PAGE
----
'This is the best way of being safe': Pretoria man, 72, lines up for Covid-19 vaccine
It was all systems go at Pretoria’s FF Ribeiro Clinic, where scores of the city’s elderly and health workers queued for their Covid-19 vaccine on Monday.
Solomon Laka, 72, who lives in an inner city shelter for the elderly, said they had been told to get to the clinic early.
“I am excited. I got here early. I am ready. I only knew about the vaccines last week and that we could come to this clinic today.
“I don't have a cellphone so I could not register my name, but I have been told I will be helped.”
Smiling as nurses took his details at the registration point, Laka said the disease was dangerous.
“There are so many things out there that affect the elderly and the homeless. Now there is this gogga [bug].
“We must be safe and this is the best way of being safe. I am hoping that with my vaccine I will be protected.
“I don't have medical aid so I am grateful the government is helping us to fight this.”
With music blaring and curious onlookers and shoppers gathering, dozens of elderly people made their way up a flight of stairs to the clinic for their jabs.
The site — erected within the City of Tshwane’s municipal building away from the bustling clinic offices — is a hive of activity.
“These people are lucky. I wish I was in the queue with them,” said shopper Magda Ngobozi.
“I will just have to wait until it is my turn,” the 56-year-old mother of three said.
She said she is scared that she will become infected with Covid-19 before she has a chance to be vaccinated.
“This thing is very scary. It is not nice that it has taken so long to bring vaccines to SA.
“I hope they get the elderly vaccinated quickly so we can get our turn.”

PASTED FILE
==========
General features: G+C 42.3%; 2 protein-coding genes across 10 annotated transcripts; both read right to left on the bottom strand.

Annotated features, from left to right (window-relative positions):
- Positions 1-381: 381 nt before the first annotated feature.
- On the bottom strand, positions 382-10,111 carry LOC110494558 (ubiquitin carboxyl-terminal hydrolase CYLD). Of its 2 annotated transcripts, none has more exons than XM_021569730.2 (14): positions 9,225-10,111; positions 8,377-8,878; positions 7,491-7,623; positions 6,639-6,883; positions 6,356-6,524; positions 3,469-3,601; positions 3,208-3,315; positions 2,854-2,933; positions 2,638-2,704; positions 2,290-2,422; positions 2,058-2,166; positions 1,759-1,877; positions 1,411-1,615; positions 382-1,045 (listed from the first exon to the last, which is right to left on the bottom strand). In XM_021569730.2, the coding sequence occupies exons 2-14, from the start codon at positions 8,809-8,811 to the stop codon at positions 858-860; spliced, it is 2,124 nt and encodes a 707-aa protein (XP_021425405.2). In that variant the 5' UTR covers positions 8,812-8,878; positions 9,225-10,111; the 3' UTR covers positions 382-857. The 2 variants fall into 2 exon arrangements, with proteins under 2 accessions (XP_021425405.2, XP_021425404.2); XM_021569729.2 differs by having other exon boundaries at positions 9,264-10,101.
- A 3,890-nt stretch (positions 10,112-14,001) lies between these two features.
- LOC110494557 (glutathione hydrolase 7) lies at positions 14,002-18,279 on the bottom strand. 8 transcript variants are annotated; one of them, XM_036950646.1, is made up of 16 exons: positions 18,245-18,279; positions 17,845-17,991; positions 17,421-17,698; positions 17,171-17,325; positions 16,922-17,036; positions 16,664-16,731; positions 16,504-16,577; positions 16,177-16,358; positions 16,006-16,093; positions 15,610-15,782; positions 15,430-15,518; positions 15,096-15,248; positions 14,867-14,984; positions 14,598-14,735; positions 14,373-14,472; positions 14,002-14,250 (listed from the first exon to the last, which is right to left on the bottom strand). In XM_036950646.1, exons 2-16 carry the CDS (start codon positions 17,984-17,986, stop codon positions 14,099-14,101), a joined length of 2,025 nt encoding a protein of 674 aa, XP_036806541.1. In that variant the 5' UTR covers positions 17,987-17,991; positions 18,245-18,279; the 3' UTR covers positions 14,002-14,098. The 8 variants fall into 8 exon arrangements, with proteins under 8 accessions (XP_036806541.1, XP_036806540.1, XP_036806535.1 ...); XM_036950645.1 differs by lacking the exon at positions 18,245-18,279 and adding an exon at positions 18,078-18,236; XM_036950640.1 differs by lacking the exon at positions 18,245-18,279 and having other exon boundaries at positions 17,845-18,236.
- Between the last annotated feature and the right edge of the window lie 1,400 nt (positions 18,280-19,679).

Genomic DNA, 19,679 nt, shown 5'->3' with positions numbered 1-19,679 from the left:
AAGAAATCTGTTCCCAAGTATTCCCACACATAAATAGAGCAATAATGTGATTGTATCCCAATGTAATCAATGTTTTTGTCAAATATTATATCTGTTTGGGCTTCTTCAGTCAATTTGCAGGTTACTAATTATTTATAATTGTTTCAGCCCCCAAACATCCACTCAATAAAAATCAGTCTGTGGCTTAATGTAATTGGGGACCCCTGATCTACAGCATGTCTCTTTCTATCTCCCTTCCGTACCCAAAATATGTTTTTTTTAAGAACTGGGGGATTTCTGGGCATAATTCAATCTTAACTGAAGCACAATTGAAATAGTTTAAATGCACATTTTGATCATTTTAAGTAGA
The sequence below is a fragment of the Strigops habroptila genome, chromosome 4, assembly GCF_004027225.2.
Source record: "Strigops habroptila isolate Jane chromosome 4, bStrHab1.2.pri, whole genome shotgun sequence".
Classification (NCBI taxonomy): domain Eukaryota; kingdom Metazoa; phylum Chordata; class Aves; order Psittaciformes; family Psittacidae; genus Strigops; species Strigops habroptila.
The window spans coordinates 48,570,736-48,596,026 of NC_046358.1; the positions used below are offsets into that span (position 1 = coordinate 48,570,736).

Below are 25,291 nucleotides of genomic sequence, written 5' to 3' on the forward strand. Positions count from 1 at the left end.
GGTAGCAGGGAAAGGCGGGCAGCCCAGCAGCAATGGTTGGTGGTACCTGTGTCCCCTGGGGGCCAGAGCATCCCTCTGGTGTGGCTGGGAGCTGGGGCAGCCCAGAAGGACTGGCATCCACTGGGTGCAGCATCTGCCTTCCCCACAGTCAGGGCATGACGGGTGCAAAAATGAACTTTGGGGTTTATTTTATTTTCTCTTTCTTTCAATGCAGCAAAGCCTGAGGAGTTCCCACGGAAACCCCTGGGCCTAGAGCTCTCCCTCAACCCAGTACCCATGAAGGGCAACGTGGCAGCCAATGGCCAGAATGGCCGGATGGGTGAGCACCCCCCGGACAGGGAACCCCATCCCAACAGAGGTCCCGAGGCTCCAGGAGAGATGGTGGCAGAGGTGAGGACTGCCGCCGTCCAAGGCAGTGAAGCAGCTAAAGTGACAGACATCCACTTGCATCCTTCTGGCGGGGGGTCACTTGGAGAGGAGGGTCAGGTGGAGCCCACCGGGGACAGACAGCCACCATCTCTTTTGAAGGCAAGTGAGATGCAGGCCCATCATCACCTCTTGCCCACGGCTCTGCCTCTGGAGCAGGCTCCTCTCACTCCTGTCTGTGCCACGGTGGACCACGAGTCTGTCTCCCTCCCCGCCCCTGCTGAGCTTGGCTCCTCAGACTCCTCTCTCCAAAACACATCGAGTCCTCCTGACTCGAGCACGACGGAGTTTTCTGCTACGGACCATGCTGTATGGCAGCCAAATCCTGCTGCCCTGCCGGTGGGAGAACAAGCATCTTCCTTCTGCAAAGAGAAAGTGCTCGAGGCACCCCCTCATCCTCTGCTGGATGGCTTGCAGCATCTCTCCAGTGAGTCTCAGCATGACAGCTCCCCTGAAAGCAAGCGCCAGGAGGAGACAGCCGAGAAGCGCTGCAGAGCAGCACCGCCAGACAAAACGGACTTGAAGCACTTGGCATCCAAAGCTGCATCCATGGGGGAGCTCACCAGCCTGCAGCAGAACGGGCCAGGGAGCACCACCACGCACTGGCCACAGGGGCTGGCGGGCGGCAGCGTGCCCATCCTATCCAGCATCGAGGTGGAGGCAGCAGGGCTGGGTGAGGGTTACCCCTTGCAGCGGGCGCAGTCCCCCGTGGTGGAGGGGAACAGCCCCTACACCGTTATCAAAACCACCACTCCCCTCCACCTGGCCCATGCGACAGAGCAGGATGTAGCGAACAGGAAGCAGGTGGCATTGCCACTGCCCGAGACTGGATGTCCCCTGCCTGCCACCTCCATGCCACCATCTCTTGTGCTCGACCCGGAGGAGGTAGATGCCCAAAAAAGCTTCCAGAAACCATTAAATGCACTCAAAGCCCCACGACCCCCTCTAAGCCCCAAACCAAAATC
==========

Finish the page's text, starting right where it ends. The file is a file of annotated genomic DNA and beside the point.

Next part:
Agreeing, Johanna Mbali said she is worried for her sister who has diabetes. “I heard the sick are next but no-one can tell me when they will get vaccinated. There is so much we don't know.”
Mildred Dibotshwa, 67, said she was exited to be in the queue. “My big worry is for my family. I want to be well so I can carry on supporting them.”
Healthcare worker Fikile Mashaba said she had registered her mother and herself at the clinic.
“Registration is easy. My mother is in her 80s. I didn't just want to bring her here on the first day. I am testing the system for my family.
“Now that I see how quickly things are going, I will go home and bring her a bit later.”
She said she was excited to be vaccinated.
“There have been many problems in getting the vaccine and fighting the disease. Now things seem to be finally working.”
TimesLIVE observed nurses quickly assisting people waiting for their vaccines. Queues of 30 people were processed and their details checked off a register with people shepherded into waiting booths within the clinic.
A nurse, asking not to be named, said it had been smooth sailing so far.
“We are expecting the crowds to come later. I don't think many people know that they can come to be vaccinated here. Our list is quite short.”
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